Feel the rind. A spaghetti squash has a very hard rind that, when fresh, is very difficult to scratch with your fingernail. If the rind is easily scratched with a fingernail, has soft spots, gives when squeezed gently or just generally feels mushy, the squash has gone bad.

Rachel Van Pelt/Demand Media

Smell the squash, especially near the stem end. A fresh spaghetti squash should not have a strong odor. If the squash smells pungent, it is decaying. This may not be easily determined in an uncut spaghetti squash that is just starting to rot, but will be very noticeable when the squash is cut open.

Rachel Van Pelt/Demand Media

Using a large, sharp knife and cutting board, cut the spaghetti squash open lengthwise and examine the flesh. The flesh inside should be solid and brightly colored, corresponding to the spaghetti squash variety. If it has spots, is discolored or the color is very dull, it is going bad. If the flesh is soft and mushy, or appears very dry and is pulling away from the walls of the rind, the squash is rotten.

Tip

Cooked spaghetti squash will last approximately one week in the refrigerator and for three months in the freezer.

Warning

When storing, do not stack spaghetti squash. If one squash in the stack goes bad, it can spread to the surrounding squashes.

How to Tell if Your Spaghetti Squash is Ripe

What Spaghetti Squash Looks Like

Spaghetti squash is one of the winter squash varieties where a bright yellow color is a good thing. An unripe spaghetti squash will be a pale green or very light yellow, while a ripe one is a gorgeous, sunny yellow or golden color.

The inside of a ripe spaghetti squash can be a variety of colors, from a lemon yellow to a light orange. The final color depends on the spaghetti squash type you planted.

Tip: There are types of spaghetti squash that remain a pale cream color, but the most common variety is yellow. Look at your seed packet to be sure what the final color should be.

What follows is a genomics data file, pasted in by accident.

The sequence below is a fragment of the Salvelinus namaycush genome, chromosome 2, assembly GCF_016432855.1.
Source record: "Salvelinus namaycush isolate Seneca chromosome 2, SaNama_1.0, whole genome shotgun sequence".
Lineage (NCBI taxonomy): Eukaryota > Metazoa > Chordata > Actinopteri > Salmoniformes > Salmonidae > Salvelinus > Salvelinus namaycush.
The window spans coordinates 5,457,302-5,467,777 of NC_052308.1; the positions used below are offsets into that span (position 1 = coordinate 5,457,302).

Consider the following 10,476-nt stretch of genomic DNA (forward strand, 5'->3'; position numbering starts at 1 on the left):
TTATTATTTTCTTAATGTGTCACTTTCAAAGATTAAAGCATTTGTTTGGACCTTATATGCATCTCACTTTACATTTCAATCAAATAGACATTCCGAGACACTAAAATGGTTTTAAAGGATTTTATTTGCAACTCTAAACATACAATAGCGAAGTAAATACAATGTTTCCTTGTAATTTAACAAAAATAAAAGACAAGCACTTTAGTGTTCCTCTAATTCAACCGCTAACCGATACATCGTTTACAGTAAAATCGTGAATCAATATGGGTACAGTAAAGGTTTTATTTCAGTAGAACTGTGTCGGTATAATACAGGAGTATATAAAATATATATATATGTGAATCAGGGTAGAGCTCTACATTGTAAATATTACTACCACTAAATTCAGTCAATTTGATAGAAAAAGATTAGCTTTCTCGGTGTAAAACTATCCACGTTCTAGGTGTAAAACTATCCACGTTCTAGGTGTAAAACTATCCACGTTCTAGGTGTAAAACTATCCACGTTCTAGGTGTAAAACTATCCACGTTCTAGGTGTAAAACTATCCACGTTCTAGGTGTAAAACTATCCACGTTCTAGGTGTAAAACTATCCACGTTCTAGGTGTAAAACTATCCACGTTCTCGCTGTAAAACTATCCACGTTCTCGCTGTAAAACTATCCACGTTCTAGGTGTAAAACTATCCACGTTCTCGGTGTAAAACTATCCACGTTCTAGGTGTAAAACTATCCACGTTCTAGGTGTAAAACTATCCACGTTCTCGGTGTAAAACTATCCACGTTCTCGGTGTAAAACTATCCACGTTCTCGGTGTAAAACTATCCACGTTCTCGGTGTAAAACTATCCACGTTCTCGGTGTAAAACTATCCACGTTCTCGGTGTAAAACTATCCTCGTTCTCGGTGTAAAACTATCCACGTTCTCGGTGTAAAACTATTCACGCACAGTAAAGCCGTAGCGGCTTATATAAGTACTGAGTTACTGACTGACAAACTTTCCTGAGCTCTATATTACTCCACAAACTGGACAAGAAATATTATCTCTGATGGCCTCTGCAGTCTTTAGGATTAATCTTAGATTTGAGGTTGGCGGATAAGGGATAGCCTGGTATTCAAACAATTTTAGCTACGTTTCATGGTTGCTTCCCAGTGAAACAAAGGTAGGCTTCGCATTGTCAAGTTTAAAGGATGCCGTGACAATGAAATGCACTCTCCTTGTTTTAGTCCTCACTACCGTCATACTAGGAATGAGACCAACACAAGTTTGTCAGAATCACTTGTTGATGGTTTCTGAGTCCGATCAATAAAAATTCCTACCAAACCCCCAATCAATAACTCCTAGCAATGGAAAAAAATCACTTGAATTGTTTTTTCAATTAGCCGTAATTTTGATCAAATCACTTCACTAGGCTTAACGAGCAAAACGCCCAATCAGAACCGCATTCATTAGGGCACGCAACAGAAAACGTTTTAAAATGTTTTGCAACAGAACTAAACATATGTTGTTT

Other Signs of Maturity

When you plant your spaghetti squash seeds, you should also take note of the number of days from planting to harvest. For most spaghetti squash, the growing season is 90 days. Since not all squash will mature at the same rate, you should start checking your plants daily at about 85 days after planting.

When inspecting your spaghetti squash for ripeness, you should look for the following signs:

  • Vines that appear withered and close to death, despite having been watered.
  • Stems that are dried out and turning a silvery-gray color.
  • Skin that is bright yellow or gold.
  • A thick rind that does not bruise or scratch when you poke it with a fingernail.

When to Harvest the Squash

If you have noticed all of the signs of maturity, you can safely harvest the spaghetti squash. In fact, if you do not collect the fruits as they ripen, you can easily waste a lot of squash before you realize it! If you leave mature squash on the vine too long, it may soften and begin to rot. This is especially true if the colder autumn weather has not yet arrived.

Arm yourself with a sharp knife and a pair of gloves to protect your hands from the bristly vines. Then, hold the fruit in one hand while you slice it off the vine. Be sure to leave at least 1-2 inches (2.5-5 cm) of stem on each spaghetti squash. Leaving some stem helps protect the flesh from bacteria, which in turn makes it remain fresh for a more extended period.

Tip: Once the squashes have begun to ripen, check your crop daily and harvest them as soon as they are ready.

How Long Will Squash Last Off the Vine

If you store it correctly, it can last as long as 3 months. Make sure you keep it in a cool, dark room where the temperature remains between 50-55°F (10-13°C ). Additionally, store the squash with some room for air to flow between each one. If you do this, you should be able to extend the fruits of your harvest for some time.

Tip: Keeping spaghetti squash in the refrigerator is not recommended unless you plan to use it within a week or two.

How to Use Spaghetti Squash

There are myriad ways to use up your ripe spaghetti squash. For example, many people on low-carb or gluten-free diets use the pasta-like strands in place of traditional spaghetti. You can also chill the cooked squash and use it for a copycat pasta salad. May people also bake it and serve it with butter as a delicious side dish.

However you decide to prepare your spaghetti squash harvest, you will certainly enjoy the fresh taste of the ripe fruit.

When To Pick Spaghetti Squash (And, How To Ripen And Store Your Gourd!)

So, you’ve grown your first crop and things are looking good. However, knowing when to pick spaghetti squash is almost as important as those green fingers of yours if you want to get the most from your harvest.

Going in with the secateurs too early or too late can be problematic, so you’ll want to get it right. Hopefully, this post will give you all the pointers you need to gather your spaghetti squashes at exactly the right time.